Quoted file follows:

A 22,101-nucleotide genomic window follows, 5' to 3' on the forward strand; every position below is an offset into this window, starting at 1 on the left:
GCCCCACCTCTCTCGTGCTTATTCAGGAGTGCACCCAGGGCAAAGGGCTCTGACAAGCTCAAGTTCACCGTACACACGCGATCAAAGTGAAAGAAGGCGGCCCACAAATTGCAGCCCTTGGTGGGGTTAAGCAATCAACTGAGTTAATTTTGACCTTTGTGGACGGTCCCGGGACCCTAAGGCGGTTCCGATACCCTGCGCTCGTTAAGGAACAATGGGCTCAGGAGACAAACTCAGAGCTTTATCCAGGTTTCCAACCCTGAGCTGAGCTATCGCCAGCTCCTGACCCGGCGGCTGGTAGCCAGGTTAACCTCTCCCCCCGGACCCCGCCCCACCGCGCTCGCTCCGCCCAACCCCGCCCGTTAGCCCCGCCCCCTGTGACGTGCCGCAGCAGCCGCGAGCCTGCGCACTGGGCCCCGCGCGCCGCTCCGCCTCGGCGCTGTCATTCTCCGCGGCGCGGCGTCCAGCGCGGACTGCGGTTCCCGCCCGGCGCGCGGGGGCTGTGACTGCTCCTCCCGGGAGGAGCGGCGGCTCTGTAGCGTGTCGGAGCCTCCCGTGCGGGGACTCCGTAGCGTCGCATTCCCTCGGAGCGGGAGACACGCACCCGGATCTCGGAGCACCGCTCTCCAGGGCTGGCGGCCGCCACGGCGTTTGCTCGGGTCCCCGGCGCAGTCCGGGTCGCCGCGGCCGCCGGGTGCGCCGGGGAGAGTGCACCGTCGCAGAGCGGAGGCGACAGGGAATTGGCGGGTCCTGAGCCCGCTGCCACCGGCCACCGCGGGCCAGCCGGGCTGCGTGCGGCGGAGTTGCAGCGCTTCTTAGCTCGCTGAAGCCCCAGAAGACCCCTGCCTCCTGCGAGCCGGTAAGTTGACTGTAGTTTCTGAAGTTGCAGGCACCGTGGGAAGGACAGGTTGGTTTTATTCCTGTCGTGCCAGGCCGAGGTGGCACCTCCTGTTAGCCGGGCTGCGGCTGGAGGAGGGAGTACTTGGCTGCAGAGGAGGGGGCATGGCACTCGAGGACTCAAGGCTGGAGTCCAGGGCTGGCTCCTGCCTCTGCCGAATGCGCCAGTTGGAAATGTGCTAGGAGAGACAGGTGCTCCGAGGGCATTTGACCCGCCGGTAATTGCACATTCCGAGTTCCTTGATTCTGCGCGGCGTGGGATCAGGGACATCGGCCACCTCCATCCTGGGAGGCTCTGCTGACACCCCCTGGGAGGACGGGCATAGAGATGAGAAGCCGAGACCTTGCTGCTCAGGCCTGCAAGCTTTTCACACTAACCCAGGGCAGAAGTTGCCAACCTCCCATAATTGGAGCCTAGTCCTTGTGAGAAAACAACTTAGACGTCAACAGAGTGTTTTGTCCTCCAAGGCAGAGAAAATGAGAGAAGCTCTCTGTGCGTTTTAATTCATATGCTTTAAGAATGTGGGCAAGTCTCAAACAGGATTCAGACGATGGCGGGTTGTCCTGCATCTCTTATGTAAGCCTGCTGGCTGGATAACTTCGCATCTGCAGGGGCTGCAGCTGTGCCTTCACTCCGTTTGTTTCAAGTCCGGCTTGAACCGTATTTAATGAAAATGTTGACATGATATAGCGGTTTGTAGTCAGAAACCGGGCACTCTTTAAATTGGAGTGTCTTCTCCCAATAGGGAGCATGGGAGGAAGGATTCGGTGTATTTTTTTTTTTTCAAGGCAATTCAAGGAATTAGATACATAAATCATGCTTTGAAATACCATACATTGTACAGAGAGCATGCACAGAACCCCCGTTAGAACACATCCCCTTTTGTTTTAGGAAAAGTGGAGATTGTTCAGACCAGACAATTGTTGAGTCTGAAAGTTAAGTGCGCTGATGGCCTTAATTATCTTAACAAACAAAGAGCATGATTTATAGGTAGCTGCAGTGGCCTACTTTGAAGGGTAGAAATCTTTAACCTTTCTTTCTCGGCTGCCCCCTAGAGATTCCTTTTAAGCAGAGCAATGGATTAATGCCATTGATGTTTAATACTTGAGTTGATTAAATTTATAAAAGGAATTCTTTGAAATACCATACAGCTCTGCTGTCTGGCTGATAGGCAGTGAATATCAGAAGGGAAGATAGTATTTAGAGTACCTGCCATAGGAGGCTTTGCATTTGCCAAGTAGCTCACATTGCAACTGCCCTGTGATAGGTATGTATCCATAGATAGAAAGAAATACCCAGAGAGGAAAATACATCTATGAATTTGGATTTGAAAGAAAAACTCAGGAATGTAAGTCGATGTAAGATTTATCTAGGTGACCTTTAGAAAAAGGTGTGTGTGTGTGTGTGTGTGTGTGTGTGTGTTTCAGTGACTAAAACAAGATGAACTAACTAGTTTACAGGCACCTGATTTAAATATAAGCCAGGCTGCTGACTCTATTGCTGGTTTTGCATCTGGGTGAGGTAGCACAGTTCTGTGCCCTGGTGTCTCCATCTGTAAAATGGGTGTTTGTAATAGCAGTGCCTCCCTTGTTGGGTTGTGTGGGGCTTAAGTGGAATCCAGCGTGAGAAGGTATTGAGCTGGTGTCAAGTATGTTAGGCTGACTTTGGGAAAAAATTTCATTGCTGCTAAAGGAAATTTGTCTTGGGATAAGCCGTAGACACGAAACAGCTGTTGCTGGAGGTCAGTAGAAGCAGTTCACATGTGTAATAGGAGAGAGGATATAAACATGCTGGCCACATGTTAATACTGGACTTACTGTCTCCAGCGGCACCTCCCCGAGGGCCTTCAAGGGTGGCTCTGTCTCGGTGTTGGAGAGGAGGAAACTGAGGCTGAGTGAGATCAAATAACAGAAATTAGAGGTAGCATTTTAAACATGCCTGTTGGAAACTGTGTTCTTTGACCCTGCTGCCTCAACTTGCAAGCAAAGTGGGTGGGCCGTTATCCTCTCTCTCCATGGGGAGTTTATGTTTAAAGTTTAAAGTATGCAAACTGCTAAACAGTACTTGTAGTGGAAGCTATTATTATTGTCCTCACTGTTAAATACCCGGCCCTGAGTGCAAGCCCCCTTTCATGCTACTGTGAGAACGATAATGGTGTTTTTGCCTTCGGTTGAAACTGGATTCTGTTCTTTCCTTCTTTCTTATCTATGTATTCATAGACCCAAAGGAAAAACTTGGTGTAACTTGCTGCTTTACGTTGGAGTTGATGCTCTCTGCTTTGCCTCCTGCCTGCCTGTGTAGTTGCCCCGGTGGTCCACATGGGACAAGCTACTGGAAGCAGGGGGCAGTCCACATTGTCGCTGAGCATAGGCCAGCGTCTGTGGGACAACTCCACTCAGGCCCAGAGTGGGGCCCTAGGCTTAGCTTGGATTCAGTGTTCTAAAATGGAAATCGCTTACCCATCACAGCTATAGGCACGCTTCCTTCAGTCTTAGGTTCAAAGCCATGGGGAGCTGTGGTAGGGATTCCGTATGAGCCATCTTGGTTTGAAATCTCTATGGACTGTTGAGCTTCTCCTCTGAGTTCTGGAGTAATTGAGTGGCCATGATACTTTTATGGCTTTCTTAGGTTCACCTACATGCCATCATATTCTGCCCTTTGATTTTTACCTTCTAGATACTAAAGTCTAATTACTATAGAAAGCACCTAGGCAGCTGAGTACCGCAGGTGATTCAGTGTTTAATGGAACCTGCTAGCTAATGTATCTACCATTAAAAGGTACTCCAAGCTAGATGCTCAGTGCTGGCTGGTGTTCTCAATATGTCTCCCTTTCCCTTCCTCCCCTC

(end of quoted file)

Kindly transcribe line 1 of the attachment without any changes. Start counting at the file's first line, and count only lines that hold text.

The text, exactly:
A 22,101-nucleotide genomic window follows, 5' to 3' on the forward strand; every position below is an offset into this window, starting at 1 on the left: